A recently discovered G tridens fruitfly that has evolved a to have images of detailed, ant-like insects on each wing, complete with six legs, a thorax, antennae and a tapered abdomen. The fly uses the images defensively, waving them back and forth when threatened to create the illusion of massing ants. Many G Tridens varieties bear elaborate wing markings, but this one, discovered in Oman, is very striking. I think more beasties should have van-art bestowed on them by the strange world of evolution.
Dr Howarth first saw G tridens on an oleander shrub in northern Oman. "I was looking at the stem of the leaves and I noticed that there were some insects crawling around. When I sort of honed in I started to notice what I thought was a couple of ants moving around."
At first she suspected an infestation on the fly's wings. "But it was so symmetrical that I thought, 'oh this is not possible'. When I got it under the microscope I realised that these were insects painted onto the wings."
In contrast to its wings and brilliant green eyes, the fly's body is a dull greenish grey - "almost cryptically coloured," says Dr Howarth - that blends into the leaves where it is found.
When threatened, the fly flashes its wings to give the appearance of ants walking back and forth. The predator gets confused and the fly zips off.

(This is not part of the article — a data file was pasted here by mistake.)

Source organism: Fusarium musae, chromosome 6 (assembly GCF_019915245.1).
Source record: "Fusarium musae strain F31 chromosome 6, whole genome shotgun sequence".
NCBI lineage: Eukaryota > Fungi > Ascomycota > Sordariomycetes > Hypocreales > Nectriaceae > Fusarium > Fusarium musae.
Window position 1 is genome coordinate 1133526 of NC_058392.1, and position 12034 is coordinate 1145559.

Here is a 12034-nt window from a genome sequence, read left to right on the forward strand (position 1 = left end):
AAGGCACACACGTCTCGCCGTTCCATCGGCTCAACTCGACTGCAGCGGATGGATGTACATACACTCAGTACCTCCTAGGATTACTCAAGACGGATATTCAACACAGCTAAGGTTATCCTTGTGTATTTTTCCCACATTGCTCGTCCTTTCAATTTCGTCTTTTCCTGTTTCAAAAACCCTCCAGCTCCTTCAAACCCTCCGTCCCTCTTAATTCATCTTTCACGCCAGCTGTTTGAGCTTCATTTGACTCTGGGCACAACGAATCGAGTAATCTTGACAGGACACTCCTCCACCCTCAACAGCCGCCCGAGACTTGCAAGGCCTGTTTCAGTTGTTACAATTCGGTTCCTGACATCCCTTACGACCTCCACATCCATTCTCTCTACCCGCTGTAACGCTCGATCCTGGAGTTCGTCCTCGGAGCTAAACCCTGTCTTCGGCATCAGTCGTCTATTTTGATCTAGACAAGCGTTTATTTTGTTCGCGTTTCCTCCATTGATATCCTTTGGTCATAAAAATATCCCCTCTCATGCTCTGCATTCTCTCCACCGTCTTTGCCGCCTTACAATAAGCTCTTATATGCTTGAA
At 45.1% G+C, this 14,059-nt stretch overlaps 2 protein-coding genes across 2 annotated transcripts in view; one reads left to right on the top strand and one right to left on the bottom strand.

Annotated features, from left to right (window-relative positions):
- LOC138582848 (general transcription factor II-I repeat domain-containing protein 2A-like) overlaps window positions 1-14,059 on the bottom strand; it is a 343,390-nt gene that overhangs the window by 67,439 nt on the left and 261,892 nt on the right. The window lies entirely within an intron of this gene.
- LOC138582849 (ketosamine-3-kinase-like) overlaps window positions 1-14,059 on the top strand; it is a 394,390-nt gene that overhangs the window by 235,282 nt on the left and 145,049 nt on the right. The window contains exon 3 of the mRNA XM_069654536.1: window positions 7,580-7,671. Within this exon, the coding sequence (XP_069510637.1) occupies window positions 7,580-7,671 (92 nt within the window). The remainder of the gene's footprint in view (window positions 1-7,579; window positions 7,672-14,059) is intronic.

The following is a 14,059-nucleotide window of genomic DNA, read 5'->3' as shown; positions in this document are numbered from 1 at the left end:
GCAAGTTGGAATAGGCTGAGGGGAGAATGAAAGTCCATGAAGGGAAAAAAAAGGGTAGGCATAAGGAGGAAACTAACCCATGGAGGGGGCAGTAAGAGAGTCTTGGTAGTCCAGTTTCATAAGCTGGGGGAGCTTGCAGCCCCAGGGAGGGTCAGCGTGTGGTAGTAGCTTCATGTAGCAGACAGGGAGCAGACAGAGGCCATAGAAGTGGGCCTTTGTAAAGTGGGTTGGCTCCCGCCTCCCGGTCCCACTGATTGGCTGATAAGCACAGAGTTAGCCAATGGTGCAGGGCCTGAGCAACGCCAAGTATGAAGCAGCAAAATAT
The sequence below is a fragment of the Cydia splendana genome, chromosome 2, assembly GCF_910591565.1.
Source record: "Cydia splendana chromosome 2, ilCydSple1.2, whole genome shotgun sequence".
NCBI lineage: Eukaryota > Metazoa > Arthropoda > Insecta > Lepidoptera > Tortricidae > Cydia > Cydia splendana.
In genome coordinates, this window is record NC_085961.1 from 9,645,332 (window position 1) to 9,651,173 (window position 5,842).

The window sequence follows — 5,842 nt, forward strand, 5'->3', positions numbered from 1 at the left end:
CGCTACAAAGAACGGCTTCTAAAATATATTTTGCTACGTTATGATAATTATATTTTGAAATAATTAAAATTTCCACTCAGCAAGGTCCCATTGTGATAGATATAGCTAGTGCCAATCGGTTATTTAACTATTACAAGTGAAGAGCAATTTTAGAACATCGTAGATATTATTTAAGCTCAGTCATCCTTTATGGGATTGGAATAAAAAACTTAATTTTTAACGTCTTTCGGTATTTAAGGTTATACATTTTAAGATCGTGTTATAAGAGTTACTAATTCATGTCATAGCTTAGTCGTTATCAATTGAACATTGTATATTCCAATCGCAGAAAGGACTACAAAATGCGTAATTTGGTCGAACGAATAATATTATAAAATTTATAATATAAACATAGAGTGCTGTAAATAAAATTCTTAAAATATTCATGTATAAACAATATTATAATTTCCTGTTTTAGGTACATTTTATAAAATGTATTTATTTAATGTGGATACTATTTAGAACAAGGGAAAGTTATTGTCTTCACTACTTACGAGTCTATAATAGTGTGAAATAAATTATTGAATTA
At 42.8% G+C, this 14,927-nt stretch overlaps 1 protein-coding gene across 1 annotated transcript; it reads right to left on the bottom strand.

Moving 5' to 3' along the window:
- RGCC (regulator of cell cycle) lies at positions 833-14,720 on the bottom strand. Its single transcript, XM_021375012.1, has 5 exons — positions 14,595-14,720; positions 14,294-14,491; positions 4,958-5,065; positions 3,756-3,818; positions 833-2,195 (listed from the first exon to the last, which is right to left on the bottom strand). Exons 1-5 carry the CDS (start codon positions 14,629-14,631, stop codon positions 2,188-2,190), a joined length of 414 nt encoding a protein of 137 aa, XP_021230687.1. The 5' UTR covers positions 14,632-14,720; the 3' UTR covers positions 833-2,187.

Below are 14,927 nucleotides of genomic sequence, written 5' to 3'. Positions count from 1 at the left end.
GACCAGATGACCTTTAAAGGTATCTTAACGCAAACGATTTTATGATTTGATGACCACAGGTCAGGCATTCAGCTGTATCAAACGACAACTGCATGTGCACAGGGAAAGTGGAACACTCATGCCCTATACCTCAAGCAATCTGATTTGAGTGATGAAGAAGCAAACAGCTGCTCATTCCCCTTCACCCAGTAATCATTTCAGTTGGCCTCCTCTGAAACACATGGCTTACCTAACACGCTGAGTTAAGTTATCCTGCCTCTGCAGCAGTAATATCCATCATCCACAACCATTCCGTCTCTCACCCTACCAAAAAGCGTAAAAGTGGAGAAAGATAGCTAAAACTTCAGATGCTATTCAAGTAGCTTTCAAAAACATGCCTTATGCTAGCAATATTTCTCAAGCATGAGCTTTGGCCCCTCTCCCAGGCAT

Fruit fly with the wings of beauty [Anna Zacharias/The National]
Yesterday I posted the Violent Femmes' "Gone Daddy Gone." Here's another great song from 1983: Wall of Voodoo's "Mexican Radio."
Here's what frontman Stan Ridgway had to say about the song in a recent interview:In this world and this universe there is such a thing as timing. Wall of Voodoo was a band that came up in the late ‘70s and we were from the underground fooling around with electronics and all that sort of stuff. Out of the blue we got signed to a smaller label and as the trajectory went further so did the industry. The video for ‘Mexican Radio’ pretty much made it happen at that point. The song was a good calling card for the record. Anyone who bought ‘Mexican Radio’ and then listened to Call Of The Wild [I assume he meant "Call of the West" - Mark] found that there really wasn’t another ‘Mexican Radio’ on that record. That record was pretty dark so it was satisfying to actually get them into our wheelhouse with a piece of candy only to find there was a mousetrap waiting.
"Moment of Clarity," by David Hashimoto. Sydney, November 2013. A photograph by reader Mark Adrian Bell, shared in the Boing Boing Flickr Pool. This is one of many outdoor installations in the "Sculpture by the Sea" project.
Guillermo Del Toro's Cabinet of Curiosities is a new, huge, beautiful look at his notebooks, scrapbooks and sketches. Flavorwire has a bunch of excerpts from the book that are quite fetching and wonderfully gruesome. Some of my favorites are below.
My friend and Cool Tools review website partner, Kevin Kelly, made a cool video about the making of his new book, Cool Tools: A Catalog of Possibilities. He says: "The Whole Earth Catalog was a bible for DIYers in the last century. Cool Tools is the same for this century. Here is what you can expect from this huge oversized book."